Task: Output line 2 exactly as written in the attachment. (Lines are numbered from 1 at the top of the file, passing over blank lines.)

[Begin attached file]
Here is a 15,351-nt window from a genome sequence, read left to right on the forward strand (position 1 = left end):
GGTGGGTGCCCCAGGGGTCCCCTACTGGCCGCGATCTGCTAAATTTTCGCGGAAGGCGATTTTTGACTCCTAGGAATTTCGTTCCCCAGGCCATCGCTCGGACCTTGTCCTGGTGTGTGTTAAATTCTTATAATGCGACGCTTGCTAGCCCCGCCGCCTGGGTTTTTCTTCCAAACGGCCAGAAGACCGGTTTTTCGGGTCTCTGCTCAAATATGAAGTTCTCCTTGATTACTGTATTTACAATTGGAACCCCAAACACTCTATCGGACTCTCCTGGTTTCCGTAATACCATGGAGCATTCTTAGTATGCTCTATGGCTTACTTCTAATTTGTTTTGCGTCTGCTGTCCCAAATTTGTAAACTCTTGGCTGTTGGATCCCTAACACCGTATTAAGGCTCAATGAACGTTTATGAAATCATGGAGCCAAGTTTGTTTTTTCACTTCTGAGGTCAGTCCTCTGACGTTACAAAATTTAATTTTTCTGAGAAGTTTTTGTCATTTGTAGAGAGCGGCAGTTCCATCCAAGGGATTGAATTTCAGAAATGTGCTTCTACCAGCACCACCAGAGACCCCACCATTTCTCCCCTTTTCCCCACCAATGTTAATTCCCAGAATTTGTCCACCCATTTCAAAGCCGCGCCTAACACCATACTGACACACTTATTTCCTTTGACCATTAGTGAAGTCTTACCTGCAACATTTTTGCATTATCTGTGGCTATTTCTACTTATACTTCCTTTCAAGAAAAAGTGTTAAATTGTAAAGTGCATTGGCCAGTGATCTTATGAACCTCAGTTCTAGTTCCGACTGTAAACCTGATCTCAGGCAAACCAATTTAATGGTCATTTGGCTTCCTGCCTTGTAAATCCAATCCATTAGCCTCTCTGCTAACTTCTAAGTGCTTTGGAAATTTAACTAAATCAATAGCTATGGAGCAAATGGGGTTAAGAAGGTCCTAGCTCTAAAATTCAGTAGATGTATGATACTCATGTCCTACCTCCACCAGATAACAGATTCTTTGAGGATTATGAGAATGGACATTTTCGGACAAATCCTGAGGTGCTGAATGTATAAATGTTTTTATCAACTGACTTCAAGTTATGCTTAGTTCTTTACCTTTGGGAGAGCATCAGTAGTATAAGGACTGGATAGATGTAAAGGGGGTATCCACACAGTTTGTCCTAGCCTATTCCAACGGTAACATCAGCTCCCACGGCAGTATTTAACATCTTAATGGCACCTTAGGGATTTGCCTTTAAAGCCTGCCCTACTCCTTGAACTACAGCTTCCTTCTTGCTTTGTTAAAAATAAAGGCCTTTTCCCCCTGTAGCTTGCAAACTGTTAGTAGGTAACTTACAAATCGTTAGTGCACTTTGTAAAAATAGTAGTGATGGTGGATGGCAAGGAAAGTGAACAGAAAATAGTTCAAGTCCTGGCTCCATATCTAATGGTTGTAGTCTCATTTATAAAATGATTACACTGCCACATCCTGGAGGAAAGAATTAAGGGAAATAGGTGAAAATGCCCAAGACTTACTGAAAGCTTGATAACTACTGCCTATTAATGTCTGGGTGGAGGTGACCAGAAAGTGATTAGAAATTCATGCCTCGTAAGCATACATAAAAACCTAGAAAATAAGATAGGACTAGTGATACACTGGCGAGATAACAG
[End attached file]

GGTGGGTGCCCCAGGGGTCCCCTACTGGCCGCGATCTGCTAAATTTTCGCGGAAGGCGATTTTTGACTCCTAGGAATTTCGTTCCCCAGGCCATCGCTCGGACCTTGTCCTGGTGTGTGTTAAATTCTTATAATGCGACGCTTGCTAGCCCCGCCGCCTGGGTTTTTCTTCCAAACGGCCAGAAGACCGGTTTTTCGGGTCTCTGCTCAAATATGAAGTTCTCCTTGATTACTGTATTTACAATTGGAACCCCAAACACTCTATCGGACTCTCCTGGTTTCCGTAATACCATGGAGCATTCTTAGTATGCTCTATGGCTTACTTCTAATTTGTTTTGCGTCTGCTGTCCCAAATTTGTAAACTCTTGGCTGTTGGATCCCTAACACCGTATTAAGGCTCAATGAACGTTTATGAAATCATGGAGCCAAGTTTGTTTTTTCACTTCTGAGGTCAGTCCTCTGACGTTACAAAATTTAATTTTTCTGAGAAGTTTTTGTCATTTGTAGAGAGCGGCAGTTCCATCCAAGGGATTGAATTTCAGAAATGTGCTTCTACCAGCACCACCAGAGACCCCACCATTTCTCCCCTTTTCCCCACCAATGTTAATTCCCAGAATTTGTCCACCCATTTCAAAGCCGCGCCTAACACCATACTGACACACTTATTTCCTTTGACCATTAGTGAAGTCTTACCTGCAACATTTTTGCATTATCTGTGGCTATTTCTACTTATACTTCCTTTCAAGAAAAAGTGTTAAATTGTAAAGTGCATTGGCCAGTGATCTTATGAACCTCAGTTCTAGTTCCGACTGTAAACCTGATCTCAGGCAAACCAATTTAATGGTCATTTGGCTTCCTGCCTTGTAAATCCAATCCATTAGCCTCTCTGCTAACTTCTAAGTGCTTTGGAAATTTAACTAAATCAATAGCTATGGAGCAAATGGGGTTAAGAAGGTCCTAGCTCTAAAATTCAGTAGATGTATGATACTCATGTCCTACCTCCACCAGATAACAGATTCTTTGAGGATTATGAGAATGGACATTTTCGGACAAATCCTGAGGTGCTGAATGTATAAATGTTTTTATCAACTGACTTCAAGTTATGCTTAGTTCTTTACCTTTGGGAGAGCATCAGTAGTATAAGGACTGGATAGATGTAAAGGGGGTATCCACACAGTTTGTCCTAGCCTATTCCAACGGTAACATCAGCTCCCACGGCAGTATTTAACATCTTAATGGCACCTTAGGGATTTGCCTTTAAAGCCTGCCCTACTCCTTGAACTACAGCTTCCTTCTTGCTTTGTTAAAAATAAAGGCCTTTTCCCCCTGTAGCTTGCAAACTGTTAGTAGGTAACTTACAAATCGTTAGTGCACTTTGTAAAAATAGTAGTGATGGTGGATGGCAAGGAAAGTGAACAGAAAATAGTTCAAGTCCTGGCTCCATATCTAATGGTTGTAGTCTCATTTATAAAATGATTACACTGCCACATCCTGGAGGAAAGAATTAAGGGAAATAGGTGAAAATGCCCAAGACTTACTGAAAGCTTGATAACTACTGCCTATTAATGTCTGGGTGGAGGTGACCAGAAAGTGATTAGAAATTCATGCCTCGTAAGCATACATAAAAACCTAGAAAATAAGATAGGACTAGTGATACACTGGCGAGATAACAG